Today, France still enjoys this advantage of traditions passed down from hand to hand, and will certainly retain these thanks to its largely rational policies. But what is important in this country at the moment is that its old haunts, the cities, will not be plowed under and on its ruins chain stores from Chicago would be built - which is what will happen to Germany. 
Chain stores from Chicago were indeed built over the ruins of Germany, and the results were every bit as aesthetically unedifying as Jünger predicted. Paris was indeed largely spared.

Jünger doesn't describe almost anything about the allied cause, either American or Russian (or the German cause very much either, for that matter). In this respect, it resembles Storm of Steel. The almost total lack of discussion of Communism is an interesting dog that didn't bark, though I'm not sure what to make of it. Admittedly, he wasn't in a position to experience this firsthand. You have to write what you know. As a reader, you have to read both sides. To understand the sides in the Eastern Front, start with Solzhenitsyn's The Gulag Archipelago, and then follow it up with A German Officer in Occupied Paris. Jünger's criticisms of the Nazis on their own are less surprising to a modern audience. The big surprise is just hearing them coming from the author of Storm of Steel. While he doesn't dwell on it, his disgust at Hitler and his regime doesn't mean he feels that Germany as a nation had no legitimate grievances with the rest of Europe. As he describes it:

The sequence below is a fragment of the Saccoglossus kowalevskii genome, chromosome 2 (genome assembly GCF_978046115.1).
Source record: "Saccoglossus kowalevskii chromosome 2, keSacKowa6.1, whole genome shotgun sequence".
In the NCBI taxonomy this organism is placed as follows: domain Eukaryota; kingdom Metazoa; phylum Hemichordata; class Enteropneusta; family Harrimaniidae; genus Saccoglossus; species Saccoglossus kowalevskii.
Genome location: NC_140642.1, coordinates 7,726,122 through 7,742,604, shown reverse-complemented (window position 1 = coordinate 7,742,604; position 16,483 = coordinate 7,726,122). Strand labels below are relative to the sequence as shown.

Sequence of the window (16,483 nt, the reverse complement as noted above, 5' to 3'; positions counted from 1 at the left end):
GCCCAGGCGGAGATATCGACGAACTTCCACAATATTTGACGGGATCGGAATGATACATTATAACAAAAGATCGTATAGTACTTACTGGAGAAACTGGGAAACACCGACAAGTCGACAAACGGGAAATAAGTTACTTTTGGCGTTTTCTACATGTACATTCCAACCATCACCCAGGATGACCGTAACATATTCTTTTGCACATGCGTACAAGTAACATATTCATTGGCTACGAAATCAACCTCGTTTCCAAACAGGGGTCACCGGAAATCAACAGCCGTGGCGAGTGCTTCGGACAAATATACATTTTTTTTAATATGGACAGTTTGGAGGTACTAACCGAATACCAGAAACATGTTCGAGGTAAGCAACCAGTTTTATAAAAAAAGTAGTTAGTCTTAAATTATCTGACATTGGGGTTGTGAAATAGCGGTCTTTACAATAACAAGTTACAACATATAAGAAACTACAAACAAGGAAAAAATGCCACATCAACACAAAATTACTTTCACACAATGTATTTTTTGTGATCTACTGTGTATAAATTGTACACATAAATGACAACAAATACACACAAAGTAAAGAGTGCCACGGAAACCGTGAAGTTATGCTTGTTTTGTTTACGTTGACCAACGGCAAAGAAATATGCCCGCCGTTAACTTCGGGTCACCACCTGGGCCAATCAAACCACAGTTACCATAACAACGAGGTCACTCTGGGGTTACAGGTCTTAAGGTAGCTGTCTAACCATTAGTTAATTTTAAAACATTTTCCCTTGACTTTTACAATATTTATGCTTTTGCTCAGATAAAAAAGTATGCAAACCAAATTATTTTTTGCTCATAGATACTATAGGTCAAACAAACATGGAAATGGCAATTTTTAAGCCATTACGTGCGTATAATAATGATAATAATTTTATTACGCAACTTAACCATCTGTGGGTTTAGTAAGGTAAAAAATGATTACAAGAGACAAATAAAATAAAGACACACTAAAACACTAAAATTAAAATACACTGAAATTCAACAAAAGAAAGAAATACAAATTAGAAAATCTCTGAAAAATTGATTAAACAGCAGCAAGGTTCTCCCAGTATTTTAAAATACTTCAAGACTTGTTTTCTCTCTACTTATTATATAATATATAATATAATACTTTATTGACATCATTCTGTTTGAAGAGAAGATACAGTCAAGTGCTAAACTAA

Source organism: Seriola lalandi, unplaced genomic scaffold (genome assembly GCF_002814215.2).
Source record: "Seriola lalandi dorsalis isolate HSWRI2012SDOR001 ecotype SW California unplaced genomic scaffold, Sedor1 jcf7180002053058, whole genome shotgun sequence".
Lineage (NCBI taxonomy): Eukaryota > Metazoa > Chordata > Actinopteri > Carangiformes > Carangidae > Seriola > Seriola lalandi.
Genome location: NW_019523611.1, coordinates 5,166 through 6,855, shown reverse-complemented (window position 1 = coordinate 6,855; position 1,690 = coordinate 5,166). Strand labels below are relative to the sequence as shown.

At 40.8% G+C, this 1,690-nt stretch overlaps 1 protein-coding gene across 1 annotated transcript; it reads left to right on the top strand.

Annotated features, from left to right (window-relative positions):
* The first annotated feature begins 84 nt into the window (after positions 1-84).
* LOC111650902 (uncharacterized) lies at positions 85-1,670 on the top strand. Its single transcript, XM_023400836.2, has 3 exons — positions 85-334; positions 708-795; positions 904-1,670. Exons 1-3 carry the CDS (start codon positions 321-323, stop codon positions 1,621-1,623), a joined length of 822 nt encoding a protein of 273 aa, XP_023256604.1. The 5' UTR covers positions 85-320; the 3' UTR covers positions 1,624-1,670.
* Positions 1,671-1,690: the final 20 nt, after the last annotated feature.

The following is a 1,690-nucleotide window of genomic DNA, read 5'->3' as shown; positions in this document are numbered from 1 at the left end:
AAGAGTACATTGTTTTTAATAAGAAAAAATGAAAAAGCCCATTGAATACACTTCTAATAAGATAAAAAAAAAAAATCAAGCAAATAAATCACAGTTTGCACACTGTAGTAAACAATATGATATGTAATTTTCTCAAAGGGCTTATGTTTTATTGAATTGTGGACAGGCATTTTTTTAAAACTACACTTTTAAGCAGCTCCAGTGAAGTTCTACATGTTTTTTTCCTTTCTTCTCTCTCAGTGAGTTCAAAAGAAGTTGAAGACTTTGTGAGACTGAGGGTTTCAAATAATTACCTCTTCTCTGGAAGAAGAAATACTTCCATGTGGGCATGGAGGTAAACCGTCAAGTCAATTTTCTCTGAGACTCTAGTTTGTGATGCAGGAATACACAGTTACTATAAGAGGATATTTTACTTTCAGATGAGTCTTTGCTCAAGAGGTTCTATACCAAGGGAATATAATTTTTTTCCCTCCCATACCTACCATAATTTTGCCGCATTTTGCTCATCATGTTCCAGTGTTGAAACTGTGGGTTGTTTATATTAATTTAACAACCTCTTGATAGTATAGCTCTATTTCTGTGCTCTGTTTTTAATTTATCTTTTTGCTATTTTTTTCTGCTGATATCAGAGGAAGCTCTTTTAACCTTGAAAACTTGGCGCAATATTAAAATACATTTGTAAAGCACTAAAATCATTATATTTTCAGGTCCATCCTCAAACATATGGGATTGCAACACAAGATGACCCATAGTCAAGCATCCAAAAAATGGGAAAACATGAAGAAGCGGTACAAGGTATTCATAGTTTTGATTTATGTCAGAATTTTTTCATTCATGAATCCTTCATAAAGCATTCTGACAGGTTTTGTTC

Our Fatherland is like a poor man whose just cause has been usurped by a crooked lawyer.